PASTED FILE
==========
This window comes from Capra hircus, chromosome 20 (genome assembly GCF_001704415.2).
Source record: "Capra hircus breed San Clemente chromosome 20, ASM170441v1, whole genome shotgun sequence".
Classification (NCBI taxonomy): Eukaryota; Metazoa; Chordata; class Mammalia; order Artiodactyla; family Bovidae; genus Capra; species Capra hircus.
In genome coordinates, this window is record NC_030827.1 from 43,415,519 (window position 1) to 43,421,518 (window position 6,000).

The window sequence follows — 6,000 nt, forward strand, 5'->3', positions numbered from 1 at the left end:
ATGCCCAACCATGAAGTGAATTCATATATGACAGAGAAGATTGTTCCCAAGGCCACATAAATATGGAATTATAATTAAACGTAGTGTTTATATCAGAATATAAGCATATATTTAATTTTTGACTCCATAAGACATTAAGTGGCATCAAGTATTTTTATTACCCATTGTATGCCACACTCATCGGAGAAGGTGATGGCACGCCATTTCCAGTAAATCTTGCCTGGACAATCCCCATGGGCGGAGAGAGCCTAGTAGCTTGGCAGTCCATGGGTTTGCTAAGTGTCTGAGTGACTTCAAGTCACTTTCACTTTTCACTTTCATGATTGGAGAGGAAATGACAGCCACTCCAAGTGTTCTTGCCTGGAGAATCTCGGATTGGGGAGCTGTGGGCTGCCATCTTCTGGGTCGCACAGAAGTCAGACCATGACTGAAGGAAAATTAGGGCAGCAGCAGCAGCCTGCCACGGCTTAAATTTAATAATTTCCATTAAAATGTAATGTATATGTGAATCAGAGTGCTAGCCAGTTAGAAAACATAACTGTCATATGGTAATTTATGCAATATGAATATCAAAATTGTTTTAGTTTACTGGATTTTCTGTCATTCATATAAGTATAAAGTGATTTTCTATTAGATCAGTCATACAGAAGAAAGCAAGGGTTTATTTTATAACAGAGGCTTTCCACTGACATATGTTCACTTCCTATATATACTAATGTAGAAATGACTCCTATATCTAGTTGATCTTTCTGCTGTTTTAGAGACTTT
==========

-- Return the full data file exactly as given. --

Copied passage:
This window comes from Capra hircus, chromosome 20 (genome assembly GCF_001704415.2).
Source record: "Capra hircus breed San Clemente chromosome 20, ASM170441v1, whole genome shotgun sequence".
Classification (NCBI taxonomy): Eukaryota; Metazoa; Chordata; class Mammalia; order Artiodactyla; family Bovidae; genus Capra; species Capra hircus.
In genome coordinates, this window is record NC_030827.1 from 43,415,519 (window position 1) to 43,421,518 (window position 6,000).

The window sequence follows — 6,000 nt, forward strand, 5'->3', positions numbered from 1 at the left end:
ATGCCCAACCATGAAGTGAATTCATATATGACAGAGAAGATTGTTCCCAAGGCCACATAAATATGGAATTATAATTAAACGTAGTGTTTATATCAGAATATAAGCATATATTTAATTTTTGACTCCATAAGACATTAAGTGGCATCAAGTATTTTTATTACCCATTGTATGCCACACTCATCGGAGAAGGTGATGGCACGCCATTTCCAGTAAATCTTGCCTGGACAATCCCCATGGGCGGAGAGAGCCTAGTAGCTTGGCAGTCCATGGGTTTGCTAAGTGTCTGAGTGACTTCAAGTCACTTTCACTTTTCACTTTCATGATTGGAGAGGAAATGACAGCCACTCCAAGTGTTCTTGCCTGGAGAATCTCGGATTGGGGAGCTGTGGGCTGCCATCTTCTGGGTCGCACAGAAGTCAGACCATGACTGAAGGAAAATTAGGGCAGCAGCAGCAGCCTGCCACGGCTTAAATTTAATAATTTCCATTAAAATGTAATGTATATGTGAATCAGAGTGCTAGCCAGTTAGAAAACATAACTGTCATATGGTAATTTATGCAATATGAATATCAAAATTGTTTTAGTTTACTGGATTTTCTGTCATTCATATAAGTATAAAGTGATTTTCTATTAGATCAGTCATACAGAAGAAAGCAAGGGTTTATTTTATAACAGAGGCTTTCCACTGACATATGTTCACTTCCTATATATACTAATGTAGAAATGACTCCTATATCTAGTTGATCTTTCTGCTGTTTTAGAGACTTT